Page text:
From the foregoing discussion it will be clear then that the present invention provides an improvement over prior devices and will fill a long needed requirement in the field of circulatory assist blood systems. Intra-arterial or "balloon" type pumps per se, for use, for example, in the aorta by insertion through the femoral artery, up the arterial tree and into the aorta, are well known. However, the operation of the pump is extremely critical since it must operate periodically in a transient or instantaneous pulsating manner which must be synchronized with the patient's heart. Furthermore, the stroke of such a pump must operate under various types of conditions such as at different pressures relating to the pressure of the patient. The present invention, then, fulfills these conditions by providing a circuit when accurately and reliably operates a balloon pump to meet these special requirements. A balloon pump disclosed in U.S. Pat. No. 3,504,662, is divided into separate fluid retaining compartments, and, under the programmed control of the present invention, these compartments are adapted to be pneumatically actuated at different rates to provide, for example, a controlled action and/or actuation of the middle compartment or compartments prior to or at a more rapid rate than the end compartments.

An object of the present invention is to provide for improved cardiac assistance.

Another object of the invention is the provision of a control system for the operation of balloon type blood pumps.

Another object of the invention is to provide a control system which will operate an intra-arterial ballon pump with a generally peristolic action.

Still another object of the invention is the provision of a control system for operating the segments of a balloon pump at different rates of inflation.

Yet another object of the invention is the provision of a control system for a balloon pump wherein expansion of both its ends portions prior to expansion of its center portion is prevented.

Other objects and many of the attendant advantages of the instant invention will be readily appreciated as the same becomes better understood by reference to the following detailed description of an embodiment when considered in connection with the accompanying drawings in which like reference numerals designate like parts throughout the figures thereof, it being understood that this embodiment is to be intended as merely exemplary and in no way limitative.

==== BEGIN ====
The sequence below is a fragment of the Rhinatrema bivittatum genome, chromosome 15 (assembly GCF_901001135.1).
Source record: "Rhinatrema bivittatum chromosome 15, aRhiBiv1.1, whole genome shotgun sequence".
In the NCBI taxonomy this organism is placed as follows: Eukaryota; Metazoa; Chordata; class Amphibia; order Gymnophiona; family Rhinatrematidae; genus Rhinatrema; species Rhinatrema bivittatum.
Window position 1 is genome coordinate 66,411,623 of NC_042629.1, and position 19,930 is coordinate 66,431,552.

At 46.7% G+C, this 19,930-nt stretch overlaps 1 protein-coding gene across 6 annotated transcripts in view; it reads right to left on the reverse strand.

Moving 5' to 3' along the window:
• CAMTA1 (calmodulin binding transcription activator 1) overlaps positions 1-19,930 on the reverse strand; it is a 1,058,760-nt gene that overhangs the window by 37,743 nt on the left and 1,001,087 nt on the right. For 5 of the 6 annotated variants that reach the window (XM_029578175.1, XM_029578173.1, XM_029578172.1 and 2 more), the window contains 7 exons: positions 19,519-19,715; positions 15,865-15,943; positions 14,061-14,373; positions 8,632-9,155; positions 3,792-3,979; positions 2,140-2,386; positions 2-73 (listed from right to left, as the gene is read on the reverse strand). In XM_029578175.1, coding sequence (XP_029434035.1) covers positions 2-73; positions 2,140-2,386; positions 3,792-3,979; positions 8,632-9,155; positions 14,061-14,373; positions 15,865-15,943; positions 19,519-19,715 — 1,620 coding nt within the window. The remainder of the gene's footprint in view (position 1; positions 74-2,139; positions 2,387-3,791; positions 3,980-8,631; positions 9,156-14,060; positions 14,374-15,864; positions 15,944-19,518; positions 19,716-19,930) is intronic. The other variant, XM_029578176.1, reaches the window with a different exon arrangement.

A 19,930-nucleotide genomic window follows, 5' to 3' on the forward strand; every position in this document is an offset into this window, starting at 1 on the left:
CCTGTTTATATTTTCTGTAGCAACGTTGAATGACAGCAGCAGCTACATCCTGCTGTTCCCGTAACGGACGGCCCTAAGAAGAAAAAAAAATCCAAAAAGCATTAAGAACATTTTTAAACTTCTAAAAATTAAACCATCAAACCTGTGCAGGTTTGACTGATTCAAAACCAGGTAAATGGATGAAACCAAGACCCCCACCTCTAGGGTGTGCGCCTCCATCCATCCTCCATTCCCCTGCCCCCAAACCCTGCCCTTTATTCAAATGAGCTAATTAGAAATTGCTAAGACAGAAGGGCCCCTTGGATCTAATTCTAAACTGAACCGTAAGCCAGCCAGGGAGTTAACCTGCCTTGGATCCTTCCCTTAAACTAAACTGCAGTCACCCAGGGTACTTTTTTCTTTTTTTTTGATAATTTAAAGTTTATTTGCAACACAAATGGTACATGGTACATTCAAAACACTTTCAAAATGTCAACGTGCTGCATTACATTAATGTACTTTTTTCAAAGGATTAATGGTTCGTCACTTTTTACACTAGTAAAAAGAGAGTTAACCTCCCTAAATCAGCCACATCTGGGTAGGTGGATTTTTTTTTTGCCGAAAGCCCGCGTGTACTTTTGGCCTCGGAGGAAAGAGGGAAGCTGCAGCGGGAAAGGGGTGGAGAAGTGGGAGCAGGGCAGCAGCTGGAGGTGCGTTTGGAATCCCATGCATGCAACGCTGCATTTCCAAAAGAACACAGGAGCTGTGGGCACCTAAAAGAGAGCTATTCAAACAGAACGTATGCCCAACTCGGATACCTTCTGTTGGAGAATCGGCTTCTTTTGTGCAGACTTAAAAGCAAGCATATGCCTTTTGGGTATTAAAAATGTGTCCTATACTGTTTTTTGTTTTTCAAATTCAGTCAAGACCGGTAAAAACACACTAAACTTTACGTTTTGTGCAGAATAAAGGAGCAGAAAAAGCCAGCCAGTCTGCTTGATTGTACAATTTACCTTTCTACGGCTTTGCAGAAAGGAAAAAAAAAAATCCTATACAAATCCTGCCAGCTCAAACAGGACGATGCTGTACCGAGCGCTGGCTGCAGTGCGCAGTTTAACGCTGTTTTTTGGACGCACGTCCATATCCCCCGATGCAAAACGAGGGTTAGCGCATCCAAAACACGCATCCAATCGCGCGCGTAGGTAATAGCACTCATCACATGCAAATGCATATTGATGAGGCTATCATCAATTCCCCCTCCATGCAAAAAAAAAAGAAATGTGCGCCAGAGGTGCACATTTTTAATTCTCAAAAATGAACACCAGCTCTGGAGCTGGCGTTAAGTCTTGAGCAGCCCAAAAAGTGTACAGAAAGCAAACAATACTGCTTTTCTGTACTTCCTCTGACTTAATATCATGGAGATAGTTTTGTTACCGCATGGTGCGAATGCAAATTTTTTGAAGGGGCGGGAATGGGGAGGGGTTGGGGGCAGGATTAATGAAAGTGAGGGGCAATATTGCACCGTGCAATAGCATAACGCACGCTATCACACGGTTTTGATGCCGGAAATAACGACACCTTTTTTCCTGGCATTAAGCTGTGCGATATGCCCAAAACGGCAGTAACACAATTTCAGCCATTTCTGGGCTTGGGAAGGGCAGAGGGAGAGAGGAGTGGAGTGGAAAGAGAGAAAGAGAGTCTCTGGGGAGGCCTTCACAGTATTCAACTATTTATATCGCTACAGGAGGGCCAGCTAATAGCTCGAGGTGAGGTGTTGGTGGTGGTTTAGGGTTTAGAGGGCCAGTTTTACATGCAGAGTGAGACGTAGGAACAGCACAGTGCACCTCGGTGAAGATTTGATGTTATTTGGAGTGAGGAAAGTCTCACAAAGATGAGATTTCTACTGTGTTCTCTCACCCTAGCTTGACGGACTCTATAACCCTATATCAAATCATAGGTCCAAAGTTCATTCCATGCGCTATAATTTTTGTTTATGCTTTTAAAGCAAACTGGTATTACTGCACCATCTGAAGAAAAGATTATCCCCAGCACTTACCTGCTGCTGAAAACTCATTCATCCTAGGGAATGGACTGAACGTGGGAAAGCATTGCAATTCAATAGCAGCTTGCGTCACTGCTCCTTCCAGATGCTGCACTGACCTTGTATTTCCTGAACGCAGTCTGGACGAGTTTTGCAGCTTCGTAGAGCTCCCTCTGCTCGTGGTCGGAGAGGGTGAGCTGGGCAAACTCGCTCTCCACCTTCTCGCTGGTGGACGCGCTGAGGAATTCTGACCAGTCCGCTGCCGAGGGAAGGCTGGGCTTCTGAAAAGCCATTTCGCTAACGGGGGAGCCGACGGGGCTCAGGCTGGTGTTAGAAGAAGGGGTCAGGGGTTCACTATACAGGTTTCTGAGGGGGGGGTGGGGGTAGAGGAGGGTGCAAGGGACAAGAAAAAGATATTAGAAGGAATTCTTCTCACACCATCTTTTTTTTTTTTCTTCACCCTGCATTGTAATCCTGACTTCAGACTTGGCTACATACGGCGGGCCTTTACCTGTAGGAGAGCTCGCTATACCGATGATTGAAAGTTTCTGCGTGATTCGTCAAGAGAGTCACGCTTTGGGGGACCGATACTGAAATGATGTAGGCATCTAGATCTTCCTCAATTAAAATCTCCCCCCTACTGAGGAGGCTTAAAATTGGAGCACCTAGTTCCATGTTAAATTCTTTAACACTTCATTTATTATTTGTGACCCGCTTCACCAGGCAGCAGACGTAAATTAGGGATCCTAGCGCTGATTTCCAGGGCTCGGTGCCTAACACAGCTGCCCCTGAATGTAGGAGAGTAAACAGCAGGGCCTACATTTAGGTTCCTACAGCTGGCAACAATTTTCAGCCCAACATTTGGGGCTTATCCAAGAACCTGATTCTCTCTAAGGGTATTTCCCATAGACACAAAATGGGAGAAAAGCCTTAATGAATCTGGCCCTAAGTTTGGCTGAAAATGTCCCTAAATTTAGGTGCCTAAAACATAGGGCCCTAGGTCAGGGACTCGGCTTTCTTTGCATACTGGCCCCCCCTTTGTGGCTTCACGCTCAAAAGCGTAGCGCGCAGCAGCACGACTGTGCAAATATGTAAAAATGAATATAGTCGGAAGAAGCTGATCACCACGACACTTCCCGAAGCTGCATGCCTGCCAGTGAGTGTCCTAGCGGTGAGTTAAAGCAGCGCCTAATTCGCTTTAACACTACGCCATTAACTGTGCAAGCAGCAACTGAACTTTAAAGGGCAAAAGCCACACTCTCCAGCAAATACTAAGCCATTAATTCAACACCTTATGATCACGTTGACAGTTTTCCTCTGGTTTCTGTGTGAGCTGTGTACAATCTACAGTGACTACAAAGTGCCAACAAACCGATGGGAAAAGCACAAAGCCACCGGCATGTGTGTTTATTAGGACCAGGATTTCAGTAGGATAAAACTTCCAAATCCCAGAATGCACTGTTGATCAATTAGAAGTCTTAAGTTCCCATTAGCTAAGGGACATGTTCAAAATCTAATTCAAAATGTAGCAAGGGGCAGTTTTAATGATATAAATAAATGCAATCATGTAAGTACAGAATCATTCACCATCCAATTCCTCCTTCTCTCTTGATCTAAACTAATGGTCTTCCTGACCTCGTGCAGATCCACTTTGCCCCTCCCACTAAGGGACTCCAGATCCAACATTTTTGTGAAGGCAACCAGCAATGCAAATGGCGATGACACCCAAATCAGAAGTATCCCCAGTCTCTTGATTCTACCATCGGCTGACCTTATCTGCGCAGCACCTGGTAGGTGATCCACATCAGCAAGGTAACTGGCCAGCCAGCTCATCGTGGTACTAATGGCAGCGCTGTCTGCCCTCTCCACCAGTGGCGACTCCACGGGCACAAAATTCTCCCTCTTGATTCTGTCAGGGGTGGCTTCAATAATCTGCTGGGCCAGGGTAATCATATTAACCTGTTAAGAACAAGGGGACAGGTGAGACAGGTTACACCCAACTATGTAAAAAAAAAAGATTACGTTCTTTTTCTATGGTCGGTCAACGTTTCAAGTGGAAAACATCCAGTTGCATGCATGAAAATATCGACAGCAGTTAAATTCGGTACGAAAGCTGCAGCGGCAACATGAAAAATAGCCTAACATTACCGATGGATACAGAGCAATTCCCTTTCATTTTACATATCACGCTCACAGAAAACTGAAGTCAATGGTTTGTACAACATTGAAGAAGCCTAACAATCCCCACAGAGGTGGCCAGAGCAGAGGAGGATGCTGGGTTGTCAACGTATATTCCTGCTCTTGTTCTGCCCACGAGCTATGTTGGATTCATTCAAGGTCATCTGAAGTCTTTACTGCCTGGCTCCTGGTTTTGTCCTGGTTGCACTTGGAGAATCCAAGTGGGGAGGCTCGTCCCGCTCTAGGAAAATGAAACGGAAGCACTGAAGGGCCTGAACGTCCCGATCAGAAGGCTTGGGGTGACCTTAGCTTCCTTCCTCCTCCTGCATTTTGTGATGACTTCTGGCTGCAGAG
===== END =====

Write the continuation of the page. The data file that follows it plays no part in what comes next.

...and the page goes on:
FIG. 1 shows a typical balloon type pump having three inflatable segments;

FIG. 2 shows a block diagram of the control circuit making up the invention; and

FIG. 3 shows the waveforms produced at various points in the control circuit.


Referring briefly to FIG. 1 there is shown a typical balloon pump, the inflating and deflating of which might be controlled or programmed by the present invention. Structure-wise these pumps have a plurality of segments which are individually inflated and deflated to augment a patient's blood flow. Intra-arterial balloon pumping techniques are based on the principle that the expansion of the balloon within the artery displaces the blood from the region between the balloon and the inner wall of the artery, the individual sections of the pump functioning in sequence to assist in moving the blood. Thus the pump may have a central gas release tube 10 extending from an elongated catheter and running the length of the device, and an outer flexible membrane 11, the membrane 11 being fastened to tube 10 at points such as 12 and 13 to form a plurality (in this illustration three, or it may be five) of fluid retaining compartments 14, 15 and 16.

Each compartment has an opening as 17, 18 and 19 into tube 10 for the release and admittance of inflating gas pumped into tube 10 through the catheter and the pressure receiving end 53, the openings 17, 18 and 19 being provided with electrically controlled valves 17a, 18 a and 19a to control the inflation and deflation of each particular compartment. The membrane 11 is attached at its ends 51 and 52 to form the ends of the balloon and the leading end is closed by a plug 52 which may house a transducer.

In the block diagram of FIG. 2 there is a volume transducer 20 which is utilized to respond to the patient's blood flow, the output of transducer 20 being applied to an emitter follower 21 and on to a capacitor-diode combination 22 and 23. A second emitter follower 24 is connected to capacitor 22 and the output of 24 is divided into two channels, one of these channels furnishing a signal to a comparator 25. It should be mentioned at this point that there are a plurality of comparators, the number matching the number of segments or compartments in the pump, and for the sake of simplicity in the drawings, only one is shown in FIG. 2.

The second output from emitter follower 24 is applied to a diode 26 and capacitance 27 before going to complimentary emitter followers 28. Connected between the output of complimentary emitter followers and ground there are a plurality of potentiometers R1 -R5, the number matching the number of comparators 25, the moving arm 30 of each potentiometer being connected to a comparator 25.